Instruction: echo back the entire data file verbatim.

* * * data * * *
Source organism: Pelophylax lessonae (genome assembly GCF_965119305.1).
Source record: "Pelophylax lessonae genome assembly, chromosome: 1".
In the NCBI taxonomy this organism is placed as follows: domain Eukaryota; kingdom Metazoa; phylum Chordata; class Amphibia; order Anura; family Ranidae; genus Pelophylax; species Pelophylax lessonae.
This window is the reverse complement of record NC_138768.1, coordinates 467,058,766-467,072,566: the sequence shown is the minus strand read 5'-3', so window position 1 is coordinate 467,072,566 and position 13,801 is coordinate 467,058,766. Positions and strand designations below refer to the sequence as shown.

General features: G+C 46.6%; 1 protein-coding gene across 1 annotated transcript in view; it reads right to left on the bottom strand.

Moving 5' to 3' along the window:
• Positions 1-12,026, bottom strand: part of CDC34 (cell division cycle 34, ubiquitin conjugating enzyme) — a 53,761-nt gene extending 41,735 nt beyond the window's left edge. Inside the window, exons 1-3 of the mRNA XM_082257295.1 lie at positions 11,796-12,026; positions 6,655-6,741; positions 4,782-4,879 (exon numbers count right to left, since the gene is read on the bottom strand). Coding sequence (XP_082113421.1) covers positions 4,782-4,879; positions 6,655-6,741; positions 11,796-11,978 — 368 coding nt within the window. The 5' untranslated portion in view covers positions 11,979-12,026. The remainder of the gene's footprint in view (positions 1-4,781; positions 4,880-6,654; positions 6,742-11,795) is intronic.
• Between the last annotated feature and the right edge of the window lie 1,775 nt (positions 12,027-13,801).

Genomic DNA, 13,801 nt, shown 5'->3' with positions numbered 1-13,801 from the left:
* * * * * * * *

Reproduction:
Source organism: Pelophylax lessonae (genome assembly GCF_965119305.1).
Source record: "Pelophylax lessonae genome assembly, chromosome: 1".
In the NCBI taxonomy this organism is placed as follows: domain Eukaryota; kingdom Metazoa; phylum Chordata; class Amphibia; order Anura; family Ranidae; genus Pelophylax; species Pelophylax lessonae.
This window is the reverse complement of record NC_138768.1, coordinates 467,058,766-467,072,566: the sequence shown is the minus strand read 5'-3', so window position 1 is coordinate 467,072,566 and position 13,801 is coordinate 467,058,766. Positions and strand designations below refer to the sequence as shown.

General features: G+C 46.6%; 1 protein-coding gene across 1 annotated transcript in view; it reads right to left on the bottom strand.

Moving 5' to 3' along the window:
• Positions 1-12,026, bottom strand: part of CDC34 (cell division cycle 34, ubiquitin conjugating enzyme) — a 53,761-nt gene extending 41,735 nt beyond the window's left edge. Inside the window, exons 1-3 of the mRNA XM_082257295.1 lie at positions 11,796-12,026; positions 6,655-6,741; positions 4,782-4,879 (exon numbers count right to left, since the gene is read on the bottom strand). Coding sequence (XP_082113421.1) covers positions 4,782-4,879; positions 6,655-6,741; positions 11,796-11,978 — 368 coding nt within the window. The 5' untranslated portion in view covers positions 11,979-12,026. The remainder of the gene's footprint in view (positions 1-4,781; positions 4,880-6,654; positions 6,742-11,795) is intronic.
• Between the last annotated feature and the right edge of the window lie 1,775 nt (positions 12,027-13,801).

Genomic DNA, 13,801 nt, shown 5'->3' with positions numbered 1-13,801 from the left: